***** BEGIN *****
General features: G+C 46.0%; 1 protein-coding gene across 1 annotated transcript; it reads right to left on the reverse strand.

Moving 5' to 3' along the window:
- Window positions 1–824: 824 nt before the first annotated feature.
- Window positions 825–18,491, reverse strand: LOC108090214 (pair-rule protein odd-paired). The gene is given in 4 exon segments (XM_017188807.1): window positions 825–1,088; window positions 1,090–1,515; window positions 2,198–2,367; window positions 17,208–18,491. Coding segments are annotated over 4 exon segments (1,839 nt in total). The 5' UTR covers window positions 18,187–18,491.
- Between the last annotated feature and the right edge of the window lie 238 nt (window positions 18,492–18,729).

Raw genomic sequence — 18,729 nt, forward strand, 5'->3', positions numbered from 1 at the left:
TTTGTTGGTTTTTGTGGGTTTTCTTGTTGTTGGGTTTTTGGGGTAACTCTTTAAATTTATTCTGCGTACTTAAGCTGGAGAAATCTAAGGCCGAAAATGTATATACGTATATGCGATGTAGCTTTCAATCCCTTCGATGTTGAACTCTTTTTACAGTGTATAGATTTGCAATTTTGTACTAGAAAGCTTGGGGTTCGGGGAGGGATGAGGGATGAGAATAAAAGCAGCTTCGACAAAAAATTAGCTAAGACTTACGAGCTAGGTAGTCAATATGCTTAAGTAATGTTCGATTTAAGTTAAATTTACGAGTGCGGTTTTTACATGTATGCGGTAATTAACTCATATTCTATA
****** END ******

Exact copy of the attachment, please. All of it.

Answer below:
General features: G+C 46.0%; 1 protein-coding gene across 1 annotated transcript; it reads right to left on the reverse strand.

Moving 5' to 3' along the window:
- Window positions 1–824: 824 nt before the first annotated feature.
- Window positions 825–18,491, reverse strand: LOC108090214 (pair-rule protein odd-paired). The gene is given in 4 exon segments (XM_017188807.1): window positions 825–1,088; window positions 1,090–1,515; window positions 2,198–2,367; window positions 17,208–18,491. Coding segments are annotated over 4 exon segments (1,839 nt in total). The 5' UTR covers window positions 18,187–18,491.
- Between the last annotated feature and the right edge of the window lie 238 nt (window positions 18,492–18,729).

Raw genomic sequence — 18,729 nt, forward strand, 5'->3', positions numbered from 1 at the left:
TTTGTTGGTTTTTGTGGGTTTTCTTGTTGTTGGGTTTTTGGGGTAACTCTTTAAATTTATTCTGCGTACTTAAGCTGGAGAAATCTAAGGCCGAAAATGTATATACGTATATGCGATGTAGCTTTCAATCCCTTCGATGTTGAACTCTTTTTACAGTGTATAGATTTGCAATTTTGTACTAGAAAGCTTGGGGTTCGGGGAGGGATGAGGGATGAGAATAAAAGCAGCTTCGACAAAAAATTAGCTAAGACTTACGAGCTAGGTAGTCAATATGCTTAAGTAATGTTCGATTTAAGTTAAATTTACGAGTGCGGTTTTTACATGTATGCGGTAATTAACTCATATTCTATA